Rental hotspots for 2017: Where to rent without breaking the bank
OnTheMarket.com finds some of the UK’s best value neighbourhoods to rent your next home.
Rising demand usually means higher prices, so with sales transactions down, there is an expectation among experts that the rental sector will outperform sales in 2017.
A recent survey by the Royal Institution of Chartered Surveyors found that a clear majority of its members were reporting rent increases rather than a standstill or a fall. Tenant demand is now outpacing supply across most of the UK.
“As first-time and second-stepper buyers struggle to access or trade up the market, demand for rental growth will increase, which means that rental growth will be stronger than house price growth, both in the short term and over a five-year period,” says Lucian Cook, Head of Residential Research at Savills. Average rents in the UK are forecast to rise by 2.5 per cent in 2017, according to Savills, while in London they should increase by three per cent.
But if London leads, other cities are not far behind, and in the medium term rents could rise. Savills is predicting that rents in Bristol will rise by 27.5 per cent over the next five years, which is even higher than its projection of 24.5 per cent for London. Birmingham (17 per cent) and Manchester (17 per cent) are also set on an upward trajectory.
“High housing and office costs in London make these regional cities look increasingly attractive, particularly to the most highly skilled employees,” adds Mr Cook. “This demand has been largely unmet by new stock, supporting rental value growth.”
Other experts agree that rents are likely to rise this year. “The wider UK rental market looks relatively positive, with modest rental growth expected,” explains Liam Bailey, Head of Global Research at Knight Frank, which is predicting average rental increases of 1.2 per cent in 2017.
But the situation is patchy. In Prime Central London West – areas such as Notting Hill, Belgravia and Kensington – Knight Frank is expecting rents to fall by 6.5 per cent during the course of the year. For those who want to live in Central London, it is the perfect time to rent a property.
The outlook is different in Prime Outer London, from Fulham, Wimbledon and Wandsworth to Wapping and Canary Wharf. Here Knight Frank is expecting rents to rise by 1.5 per cent in 2017.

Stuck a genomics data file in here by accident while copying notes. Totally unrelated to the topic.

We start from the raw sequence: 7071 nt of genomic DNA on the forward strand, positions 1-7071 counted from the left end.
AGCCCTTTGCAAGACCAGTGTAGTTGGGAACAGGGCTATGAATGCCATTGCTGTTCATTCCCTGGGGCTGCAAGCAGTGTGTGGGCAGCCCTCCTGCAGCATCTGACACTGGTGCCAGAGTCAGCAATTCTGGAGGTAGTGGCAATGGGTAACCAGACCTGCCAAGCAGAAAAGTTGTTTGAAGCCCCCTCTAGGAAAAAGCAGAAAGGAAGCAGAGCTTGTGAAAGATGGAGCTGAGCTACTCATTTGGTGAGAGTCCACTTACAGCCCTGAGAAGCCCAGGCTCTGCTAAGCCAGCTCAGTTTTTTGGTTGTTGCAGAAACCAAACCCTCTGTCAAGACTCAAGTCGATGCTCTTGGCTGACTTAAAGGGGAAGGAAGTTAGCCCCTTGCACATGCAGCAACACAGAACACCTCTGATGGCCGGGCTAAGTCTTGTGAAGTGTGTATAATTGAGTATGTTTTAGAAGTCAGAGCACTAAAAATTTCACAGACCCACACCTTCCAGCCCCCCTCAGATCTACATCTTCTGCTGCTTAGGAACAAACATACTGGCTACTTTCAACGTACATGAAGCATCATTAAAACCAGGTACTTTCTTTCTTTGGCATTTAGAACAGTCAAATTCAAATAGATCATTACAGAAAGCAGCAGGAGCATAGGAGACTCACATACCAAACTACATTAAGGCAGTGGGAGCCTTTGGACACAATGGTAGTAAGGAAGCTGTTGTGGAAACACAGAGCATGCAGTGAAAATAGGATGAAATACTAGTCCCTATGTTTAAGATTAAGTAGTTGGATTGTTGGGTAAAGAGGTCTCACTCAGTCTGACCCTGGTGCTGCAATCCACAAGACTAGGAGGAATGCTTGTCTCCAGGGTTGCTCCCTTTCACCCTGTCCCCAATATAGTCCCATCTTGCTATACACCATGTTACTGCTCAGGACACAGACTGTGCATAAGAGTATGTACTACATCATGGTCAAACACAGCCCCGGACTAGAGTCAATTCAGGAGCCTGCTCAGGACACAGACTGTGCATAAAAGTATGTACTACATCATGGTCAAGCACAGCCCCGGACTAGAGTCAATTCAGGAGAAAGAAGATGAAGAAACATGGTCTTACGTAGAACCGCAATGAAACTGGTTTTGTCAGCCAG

Possible rental hotspots in other parts of the country are likely to be dictated by local factors. In the West Country, Exeter is worth watching. “Rents are not going up strongly due to limited wage increases,” adds Simon Cooper of Stags in Exeter. “But there is continuing strong tenant demand and a shortage of properties.”
As with the property market generally, rental prices respond to improvements in infrastructure, creating local rental hotspots. A good example is North Oxford. “The opening of the new Oxford Parkway station last year certainly helped the property market,” explains Giles Lawton, Head of Strutt & Parker in Oxford. “The station has had a huge impact on the suburbs of Summertown and Kidlington.”
And if the trends of 2015-2016 continue, Scotland is likely to see some of the fastest rent increases in the UK in the coming year. Scottish rents rose by 11.4 per cent over a 12-month period, according to figures by HomeLet. The East Midlands, where the rise over the same period was 7.9 per cent, is another area experiencing significant rental growth.
Tenants had some good news in the Autumn Statement when the Chancellor (Philip Hammond) announced a ban on up-front tenant fees from letting agents. And if tenants hunt around, they can find good value for money in many parts of the UK. Attractive places to rent at affordable prices in 2017 include:
– Bexley, in South East London, the most affordable London borough, where the average house costs just over £1,000 a month to rent.
– Havering, in East London, another relatively affordable borough, where the average house costs just under £1,100 a month to rent.
– Didsbury, in Greater Manchester, a popular suburb where you can rent a good two-bedroom apartment for around £650 a month.
– East Bristol, where you could rent a three-bedroom property for around £900 a month.
– King’s Heath in Birmingham, where you can rent a three-bedroom house for around £850 a month.
– Northumberland, where the average monthly rent is £280.
– East Lothian, in Scotland, where the average monthly rent is £230.
With such a changing residential market, there has never been a more difficult time to make predictions. But there are clearly some affordable spots across the country which won’t break the bank.
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